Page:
The Wayback Machine (web archive) is snapshotting every two months at 100 terrabytes of storage per snapshot. Interestingly he quoted the average webpage changes or is deleted every 100 days making regular archiving critical.

Kahle emphasised the importance of public institutions doing digitisation in open formats rather than the exclusivity of GoogleBooks deals. His catchall warning for museums was “public or perish” which is a great start to the conference.

Interactive Media Museum blogging MW2007 Web 2.0

M&W07 – Other workshops: mashups and blogging

M&W07 is already causing timetable clashes! Running simultaneously with my workshop were many other excellent workshops. Two colleagues have posted their workshop slides and notes online as well.

The team at Walker Art Center ran their Beyond blogging: is it a community yet?. They have posted some rather extensive and excellent notes for their session which give a great overview of museum blogging, all the necessary technical details to get you started if you aren’t already, tips to improve your blog, as well as rationales to sell the concept of blogging to your colleagues. All of this is accessible through their nifty wiki (the only downside of the wiki being the inability to print or read the whole thing flattened on one long page)

Jim Spadaccini and his Ideum cohorts ran a workshop outlining the processes and practises of making mashups. Ideum has done a lot of work with mashups and is a great advocate of their use within museums – especially as a way of more easily making the type of rich media, geotagged experience that impresses everyone but can nowadays be done on a shoestring with a bit of nouse. Jim has uploaded his slides for the workshop which explain and deconstruct some of the recent mashup work done by Ideum.

MW2007 Web 2.0

M&W07 – Planning for Social Media in Museums workshop

Angelina Russo, Jerry Watkins and I have just finished presenting our Planning for Social Media in Museums workshop.

The slides for those who came are packaged as a PDF for download.

The workshop was designed to get people thinking about ways of planning for and overcoming the hurdles that inevitably need to be negotiated when deploying social media technologies to meet a strategic objective within a museum.

Collection databases Web 2.0 Web metrics

OPAC2.2 – New look and new features on our collection database

Today we have also made live a slightly enhanced version of our collection database search.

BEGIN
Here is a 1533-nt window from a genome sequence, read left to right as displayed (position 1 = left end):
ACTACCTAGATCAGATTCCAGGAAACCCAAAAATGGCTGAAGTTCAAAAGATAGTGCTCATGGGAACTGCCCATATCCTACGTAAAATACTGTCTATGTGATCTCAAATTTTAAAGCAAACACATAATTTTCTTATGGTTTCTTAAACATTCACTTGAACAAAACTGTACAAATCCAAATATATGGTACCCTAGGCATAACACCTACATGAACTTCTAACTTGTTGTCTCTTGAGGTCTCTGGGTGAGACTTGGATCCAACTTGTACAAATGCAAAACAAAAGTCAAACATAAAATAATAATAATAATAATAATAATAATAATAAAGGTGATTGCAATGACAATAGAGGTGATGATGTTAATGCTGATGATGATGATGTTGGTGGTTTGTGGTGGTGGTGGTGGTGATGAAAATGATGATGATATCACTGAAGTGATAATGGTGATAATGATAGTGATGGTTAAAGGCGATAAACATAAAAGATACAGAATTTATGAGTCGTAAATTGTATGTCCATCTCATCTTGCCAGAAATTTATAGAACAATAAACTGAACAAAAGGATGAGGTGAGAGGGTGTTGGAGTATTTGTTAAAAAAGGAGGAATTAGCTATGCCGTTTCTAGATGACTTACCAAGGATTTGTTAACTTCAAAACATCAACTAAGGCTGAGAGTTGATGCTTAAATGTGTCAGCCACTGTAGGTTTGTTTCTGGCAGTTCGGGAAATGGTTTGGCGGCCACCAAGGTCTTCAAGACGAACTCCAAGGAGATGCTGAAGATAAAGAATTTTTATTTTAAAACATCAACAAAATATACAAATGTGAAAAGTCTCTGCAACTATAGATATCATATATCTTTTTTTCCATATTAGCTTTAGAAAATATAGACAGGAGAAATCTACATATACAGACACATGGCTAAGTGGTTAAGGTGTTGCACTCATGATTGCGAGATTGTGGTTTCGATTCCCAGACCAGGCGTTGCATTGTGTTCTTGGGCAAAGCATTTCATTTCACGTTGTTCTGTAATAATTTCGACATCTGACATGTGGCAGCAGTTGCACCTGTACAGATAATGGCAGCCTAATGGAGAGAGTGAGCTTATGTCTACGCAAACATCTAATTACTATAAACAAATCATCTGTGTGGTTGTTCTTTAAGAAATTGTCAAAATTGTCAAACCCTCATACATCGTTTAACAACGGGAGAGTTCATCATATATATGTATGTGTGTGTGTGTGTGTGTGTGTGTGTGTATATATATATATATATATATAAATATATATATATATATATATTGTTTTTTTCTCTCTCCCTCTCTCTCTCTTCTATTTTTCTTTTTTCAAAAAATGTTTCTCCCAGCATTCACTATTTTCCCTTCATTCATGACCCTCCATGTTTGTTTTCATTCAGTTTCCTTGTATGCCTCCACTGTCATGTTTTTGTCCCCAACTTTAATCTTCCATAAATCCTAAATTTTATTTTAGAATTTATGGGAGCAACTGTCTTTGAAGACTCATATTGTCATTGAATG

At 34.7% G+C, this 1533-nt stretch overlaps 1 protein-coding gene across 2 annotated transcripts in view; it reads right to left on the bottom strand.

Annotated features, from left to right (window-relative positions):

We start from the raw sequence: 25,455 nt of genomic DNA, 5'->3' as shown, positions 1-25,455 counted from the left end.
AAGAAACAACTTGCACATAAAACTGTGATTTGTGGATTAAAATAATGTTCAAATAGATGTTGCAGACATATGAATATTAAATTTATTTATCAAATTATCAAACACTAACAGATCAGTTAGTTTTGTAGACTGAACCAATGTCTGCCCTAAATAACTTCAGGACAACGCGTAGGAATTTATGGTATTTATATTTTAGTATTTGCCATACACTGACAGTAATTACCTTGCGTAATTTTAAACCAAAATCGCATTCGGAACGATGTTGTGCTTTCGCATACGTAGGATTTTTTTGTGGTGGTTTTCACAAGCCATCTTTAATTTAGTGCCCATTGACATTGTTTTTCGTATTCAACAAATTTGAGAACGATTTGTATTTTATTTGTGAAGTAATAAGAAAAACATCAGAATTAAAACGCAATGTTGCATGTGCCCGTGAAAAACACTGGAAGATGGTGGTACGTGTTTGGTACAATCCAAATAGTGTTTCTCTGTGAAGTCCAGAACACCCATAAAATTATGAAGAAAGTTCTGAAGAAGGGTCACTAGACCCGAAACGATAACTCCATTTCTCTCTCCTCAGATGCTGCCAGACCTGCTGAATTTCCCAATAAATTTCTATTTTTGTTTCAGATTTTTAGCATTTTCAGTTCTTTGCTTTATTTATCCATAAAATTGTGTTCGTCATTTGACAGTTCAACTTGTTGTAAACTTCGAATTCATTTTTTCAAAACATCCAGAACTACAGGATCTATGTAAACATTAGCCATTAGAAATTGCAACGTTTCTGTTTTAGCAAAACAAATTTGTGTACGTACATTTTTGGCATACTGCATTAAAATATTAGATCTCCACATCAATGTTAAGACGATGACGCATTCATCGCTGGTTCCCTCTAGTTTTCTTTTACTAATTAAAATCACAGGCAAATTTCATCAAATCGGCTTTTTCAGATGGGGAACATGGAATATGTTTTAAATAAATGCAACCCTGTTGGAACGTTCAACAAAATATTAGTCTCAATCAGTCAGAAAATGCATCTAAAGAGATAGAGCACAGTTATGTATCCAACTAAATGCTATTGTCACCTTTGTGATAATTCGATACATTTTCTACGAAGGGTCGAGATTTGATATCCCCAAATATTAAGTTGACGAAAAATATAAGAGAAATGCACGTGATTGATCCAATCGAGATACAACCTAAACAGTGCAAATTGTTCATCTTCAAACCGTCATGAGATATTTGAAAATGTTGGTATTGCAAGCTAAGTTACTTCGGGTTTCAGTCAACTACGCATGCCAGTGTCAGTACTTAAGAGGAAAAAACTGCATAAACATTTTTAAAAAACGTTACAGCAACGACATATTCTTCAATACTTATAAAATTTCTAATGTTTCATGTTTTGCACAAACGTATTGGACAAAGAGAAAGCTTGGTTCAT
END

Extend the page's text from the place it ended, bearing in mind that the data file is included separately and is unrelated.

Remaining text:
You will notice a few useful cosmetic usability tweaks such as the tabbed navigation bar at the top which allows you to quickly get to the tag cloud and the top level of category browsing. We did this to make it easier for users who landed on an object to be able to get access to the tags and categories, as well as the search. We have also removed the tag cloud and category browser from the front page and prettied it up with a few selected objects which can act as entry points.

Under the hood we have done some optimising of the ‘related searches’ and also improved the ability for searching for foreign characters which we noticed weren’t previously searchable. We have also added a stack of new images (with still many more to come) and quite a few new acquisitions.

My paper (Tagging and Searching – Serendipity and museum collection databases) for Museums & the Web 2007 which gives a background to the OPAC project and presents some preliminary results from our ever growing datastore is now online.

Those who will be present for the paper in San Francisco will get an updated set of statistics as well as quite a bit of material that couldn’t be fitted into the written version.

Young people & museums

Play at Powerhouse – a new website for children

Today we launched our new website aimed at children under 8 and their parents and carers. Play at Powerhouse. The site contains information for visiting the Powerhouse Museum with children; and extension materials, activities and games to engage children at home, around themes of science and design.

The team has done a lot of work in reducing the volume of information contained on the main Powerhouse Museum website, simplifying and targeting it at the site’s audience; not to mention the design and construction of stacks of activities.

This is just stage one. We have three more online games coming in the next two months as well as around thirty new ‘at home’ activities.

The site complements and promotes a whole new suite of Museum offerings aimed at young children including the wonderful Zoe’s House playspace.